There is a disconnect between the elements of Hip Hop and the Hip Hop community as a whole. Many of our Bboys only train for fitness or to battle, rather than to party or exchange. Graffiti writers aren’t necessarily into Hip Hop music. Is this necessarily a bad thing? I don’t think so, but if people want to be a part of a wider community, which some of them do, then we need to make sure that we’re open and inclusive, and people that want to be a part of this conversation need to make themselves known.

Some events coming up:

June 15th: Four Owls/Three Wise Men/ Jaffa & more, Cardiff
June 15th: Voices on the Bridge, Pontypridd, feat. Rufus Mufasa & Unity
June 23rd: Rhythmically Applied – Mr Woodnote/Skunkadelic/Rap Battle
Last Saturday of every month – The Hold Up Open Cypher  at Oner Signs.
June 30th: Hip Hop festival at Cinema & Co, Swansea including a showing of Style Wars.
First Thursday of every month – The Smooth Guide curated by DJ Veto
July 7th: Sure Shot – Analog Africa
July 12/13th: Blue Scar Hip Hop theatre
July 14th: Graffiti jam in Sevenoaks Park from 2pm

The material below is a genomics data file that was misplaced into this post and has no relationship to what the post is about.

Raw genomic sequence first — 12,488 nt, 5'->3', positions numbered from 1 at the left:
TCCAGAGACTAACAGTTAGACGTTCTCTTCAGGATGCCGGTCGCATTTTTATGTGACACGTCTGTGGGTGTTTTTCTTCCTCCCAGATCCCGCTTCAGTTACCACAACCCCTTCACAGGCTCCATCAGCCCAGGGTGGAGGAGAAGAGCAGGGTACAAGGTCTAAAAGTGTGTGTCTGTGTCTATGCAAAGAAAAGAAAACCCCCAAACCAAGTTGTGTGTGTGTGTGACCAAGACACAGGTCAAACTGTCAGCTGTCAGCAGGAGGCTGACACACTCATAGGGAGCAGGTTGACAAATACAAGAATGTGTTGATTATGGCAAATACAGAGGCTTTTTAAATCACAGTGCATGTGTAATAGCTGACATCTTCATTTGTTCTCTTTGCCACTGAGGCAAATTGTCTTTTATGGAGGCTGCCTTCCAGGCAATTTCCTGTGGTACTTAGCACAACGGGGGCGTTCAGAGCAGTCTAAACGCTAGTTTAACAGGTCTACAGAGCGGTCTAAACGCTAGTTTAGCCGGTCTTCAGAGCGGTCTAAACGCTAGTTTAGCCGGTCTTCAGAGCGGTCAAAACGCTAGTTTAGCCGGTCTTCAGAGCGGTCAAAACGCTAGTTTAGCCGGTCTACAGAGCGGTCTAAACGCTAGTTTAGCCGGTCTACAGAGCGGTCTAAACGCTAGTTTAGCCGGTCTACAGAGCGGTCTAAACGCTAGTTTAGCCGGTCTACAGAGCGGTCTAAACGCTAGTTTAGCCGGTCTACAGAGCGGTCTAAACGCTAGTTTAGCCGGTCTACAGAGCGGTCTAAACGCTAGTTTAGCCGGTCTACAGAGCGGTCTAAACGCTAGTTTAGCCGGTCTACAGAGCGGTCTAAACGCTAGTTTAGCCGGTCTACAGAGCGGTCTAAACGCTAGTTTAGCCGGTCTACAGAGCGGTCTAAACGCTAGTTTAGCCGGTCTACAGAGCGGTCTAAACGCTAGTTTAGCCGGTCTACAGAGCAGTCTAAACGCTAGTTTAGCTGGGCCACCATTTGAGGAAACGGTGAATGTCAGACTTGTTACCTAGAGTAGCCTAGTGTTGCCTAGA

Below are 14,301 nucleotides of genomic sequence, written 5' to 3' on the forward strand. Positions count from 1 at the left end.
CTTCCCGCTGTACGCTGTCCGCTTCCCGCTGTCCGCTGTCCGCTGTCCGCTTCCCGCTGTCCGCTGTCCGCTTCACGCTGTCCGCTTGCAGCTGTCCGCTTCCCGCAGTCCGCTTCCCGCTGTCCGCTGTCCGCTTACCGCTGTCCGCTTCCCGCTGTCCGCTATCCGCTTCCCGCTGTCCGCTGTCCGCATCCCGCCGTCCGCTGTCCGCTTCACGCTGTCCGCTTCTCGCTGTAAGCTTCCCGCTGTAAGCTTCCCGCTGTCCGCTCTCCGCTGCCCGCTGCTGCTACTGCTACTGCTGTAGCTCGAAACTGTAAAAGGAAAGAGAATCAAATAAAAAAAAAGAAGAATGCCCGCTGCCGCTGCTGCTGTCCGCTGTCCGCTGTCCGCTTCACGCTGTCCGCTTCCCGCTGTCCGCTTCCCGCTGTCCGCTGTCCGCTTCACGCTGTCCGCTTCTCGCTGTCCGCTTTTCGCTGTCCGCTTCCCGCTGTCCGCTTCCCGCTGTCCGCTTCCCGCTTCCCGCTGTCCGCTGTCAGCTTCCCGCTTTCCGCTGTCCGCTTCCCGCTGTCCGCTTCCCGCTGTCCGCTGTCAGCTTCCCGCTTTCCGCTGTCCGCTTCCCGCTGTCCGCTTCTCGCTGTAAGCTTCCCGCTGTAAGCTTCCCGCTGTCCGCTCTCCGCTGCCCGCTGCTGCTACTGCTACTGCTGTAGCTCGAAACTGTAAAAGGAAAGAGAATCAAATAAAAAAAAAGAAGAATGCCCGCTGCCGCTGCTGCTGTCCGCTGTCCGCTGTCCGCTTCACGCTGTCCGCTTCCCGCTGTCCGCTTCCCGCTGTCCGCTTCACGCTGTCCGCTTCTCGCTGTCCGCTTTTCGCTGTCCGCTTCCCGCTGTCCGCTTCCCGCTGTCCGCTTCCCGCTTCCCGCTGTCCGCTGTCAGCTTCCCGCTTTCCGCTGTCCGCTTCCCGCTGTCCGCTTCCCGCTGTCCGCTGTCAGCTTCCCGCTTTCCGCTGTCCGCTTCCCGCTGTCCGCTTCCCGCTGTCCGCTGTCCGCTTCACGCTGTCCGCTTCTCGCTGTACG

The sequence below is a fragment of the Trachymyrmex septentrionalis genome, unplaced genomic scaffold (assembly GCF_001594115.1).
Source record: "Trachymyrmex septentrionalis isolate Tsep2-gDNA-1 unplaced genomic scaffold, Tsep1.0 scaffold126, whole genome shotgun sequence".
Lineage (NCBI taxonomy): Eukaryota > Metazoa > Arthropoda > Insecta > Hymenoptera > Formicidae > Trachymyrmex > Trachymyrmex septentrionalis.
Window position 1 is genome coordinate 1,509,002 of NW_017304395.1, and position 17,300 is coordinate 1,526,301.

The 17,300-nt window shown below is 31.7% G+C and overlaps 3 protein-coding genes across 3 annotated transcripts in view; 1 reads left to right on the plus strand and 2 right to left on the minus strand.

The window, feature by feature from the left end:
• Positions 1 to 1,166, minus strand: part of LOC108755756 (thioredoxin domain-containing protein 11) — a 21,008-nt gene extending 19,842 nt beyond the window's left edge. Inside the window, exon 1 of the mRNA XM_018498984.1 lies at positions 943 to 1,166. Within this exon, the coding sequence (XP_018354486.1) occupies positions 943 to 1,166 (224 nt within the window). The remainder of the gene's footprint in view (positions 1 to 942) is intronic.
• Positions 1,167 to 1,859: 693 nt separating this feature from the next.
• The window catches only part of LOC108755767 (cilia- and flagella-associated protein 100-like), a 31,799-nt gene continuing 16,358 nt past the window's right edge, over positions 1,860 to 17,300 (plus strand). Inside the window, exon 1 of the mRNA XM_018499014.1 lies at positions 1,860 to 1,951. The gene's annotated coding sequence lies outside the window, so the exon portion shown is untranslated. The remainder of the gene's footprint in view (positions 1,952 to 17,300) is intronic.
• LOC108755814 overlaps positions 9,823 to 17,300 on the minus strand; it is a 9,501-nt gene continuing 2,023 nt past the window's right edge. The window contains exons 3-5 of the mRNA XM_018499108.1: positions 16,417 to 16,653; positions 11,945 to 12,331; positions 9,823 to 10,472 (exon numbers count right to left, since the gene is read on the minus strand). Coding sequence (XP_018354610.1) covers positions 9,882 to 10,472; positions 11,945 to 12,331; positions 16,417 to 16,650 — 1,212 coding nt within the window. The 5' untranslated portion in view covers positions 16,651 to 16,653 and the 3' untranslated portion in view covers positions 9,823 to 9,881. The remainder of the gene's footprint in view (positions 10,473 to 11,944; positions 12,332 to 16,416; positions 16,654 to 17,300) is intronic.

Local Produce – @bluehoneynightcafe on facebook
Rap battles – Pryme Cut Ent

Radio Cardiff:
Sunday afternoons: Boodikah’s Basement
Tuesday nights: The Rapture
This, that & 3rd


I’m not sure if I’ve lived a sheltered life, or if my head is too full of other things, but I somehow missed the hype around ‘Hamilton’ – a majorly successful piece of Hip Hop Theatre.

Following our installation piece ‘Landmarks’, for Made in Roath Festival, Rufus Mufasa kept drumming into my head ‘you’re a set designer’, ‘you’re a theatre designer’… I just smiled and nodded. But then I had to come with something for her ‘Fur Coats from the Lion’s Den’ album launch. I ‘dressed’ the set with record sleeves, fairy lights, silk scarves and a red carpet, and loved creating an intimate space for the event.